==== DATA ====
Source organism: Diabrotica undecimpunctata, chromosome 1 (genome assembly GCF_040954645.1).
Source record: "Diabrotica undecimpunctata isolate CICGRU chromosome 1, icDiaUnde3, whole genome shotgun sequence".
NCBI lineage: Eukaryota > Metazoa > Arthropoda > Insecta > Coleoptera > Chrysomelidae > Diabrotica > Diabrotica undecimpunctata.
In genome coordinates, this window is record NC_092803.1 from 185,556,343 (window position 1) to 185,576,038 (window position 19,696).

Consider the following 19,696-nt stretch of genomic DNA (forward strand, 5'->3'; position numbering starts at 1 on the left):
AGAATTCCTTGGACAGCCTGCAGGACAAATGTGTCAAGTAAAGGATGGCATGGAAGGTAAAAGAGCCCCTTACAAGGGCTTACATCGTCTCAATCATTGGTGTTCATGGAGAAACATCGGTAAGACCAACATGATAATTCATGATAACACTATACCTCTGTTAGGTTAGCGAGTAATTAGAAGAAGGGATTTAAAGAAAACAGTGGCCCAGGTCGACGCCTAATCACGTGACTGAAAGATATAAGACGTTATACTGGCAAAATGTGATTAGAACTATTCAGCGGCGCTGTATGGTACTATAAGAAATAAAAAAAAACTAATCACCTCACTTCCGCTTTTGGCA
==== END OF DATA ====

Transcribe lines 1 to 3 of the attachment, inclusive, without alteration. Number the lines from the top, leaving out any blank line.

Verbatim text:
Source organism: Diabrotica undecimpunctata, chromosome 1 (genome assembly GCF_040954645.1).
Source record: "Diabrotica undecimpunctata isolate CICGRU chromosome 1, icDiaUnde3, whole genome shotgun sequence".
NCBI lineage: Eukaryota > Metazoa > Arthropoda > Insecta > Coleoptera > Chrysomelidae > Diabrotica > Diabrotica undecimpunctata.